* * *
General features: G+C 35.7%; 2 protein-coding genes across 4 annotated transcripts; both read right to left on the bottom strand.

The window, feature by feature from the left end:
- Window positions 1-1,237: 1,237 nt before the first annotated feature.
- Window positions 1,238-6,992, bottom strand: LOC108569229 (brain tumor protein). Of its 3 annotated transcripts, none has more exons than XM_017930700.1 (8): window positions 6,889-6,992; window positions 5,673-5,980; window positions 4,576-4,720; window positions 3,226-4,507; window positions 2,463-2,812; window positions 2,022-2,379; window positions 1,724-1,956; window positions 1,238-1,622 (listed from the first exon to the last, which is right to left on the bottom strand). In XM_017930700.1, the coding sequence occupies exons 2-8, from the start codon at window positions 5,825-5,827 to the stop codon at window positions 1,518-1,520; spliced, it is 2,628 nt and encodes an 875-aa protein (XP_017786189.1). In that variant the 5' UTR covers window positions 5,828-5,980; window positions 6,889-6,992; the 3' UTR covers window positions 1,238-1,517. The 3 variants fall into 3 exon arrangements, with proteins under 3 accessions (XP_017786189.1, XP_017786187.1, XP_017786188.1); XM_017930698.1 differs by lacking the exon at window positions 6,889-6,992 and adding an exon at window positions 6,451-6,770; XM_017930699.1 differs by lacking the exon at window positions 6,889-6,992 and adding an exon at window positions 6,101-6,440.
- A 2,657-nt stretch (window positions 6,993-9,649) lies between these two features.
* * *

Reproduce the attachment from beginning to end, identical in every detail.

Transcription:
General features: G+C 35.7%; 2 protein-coding genes across 4 annotated transcripts; both read right to left on the bottom strand.

The window, feature by feature from the left end:
- Window positions 1-1,237: 1,237 nt before the first annotated feature.
- Window positions 1,238-6,992, bottom strand: LOC108569229 (brain tumor protein). Of its 3 annotated transcripts, none has more exons than XM_017930700.1 (8): window positions 6,889-6,992; window positions 5,673-5,980; window positions 4,576-4,720; window positions 3,226-4,507; window positions 2,463-2,812; window positions 2,022-2,379; window positions 1,724-1,956; window positions 1,238-1,622 (listed from the first exon to the last, which is right to left on the bottom strand). In XM_017930700.1, the coding sequence occupies exons 2-8, from the start codon at window positions 5,825-5,827 to the stop codon at window positions 1,518-1,520; spliced, it is 2,628 nt and encodes an 875-aa protein (XP_017786189.1). In that variant the 5' UTR covers window positions 5,828-5,980; window positions 6,889-6,992; the 3' UTR covers window positions 1,238-1,517. The 3 variants fall into 3 exon arrangements, with proteins under 3 accessions (XP_017786189.1, XP_017786187.1, XP_017786188.1); XM_017930698.1 differs by lacking the exon at window positions 6,889-6,992 and adding an exon at window positions 6,451-6,770; XM_017930699.1 differs by lacking the exon at window positions 6,889-6,992 and adding an exon at window positions 6,101-6,440.
- A 2,657-nt stretch (window positions 6,993-9,649) lies between these two features.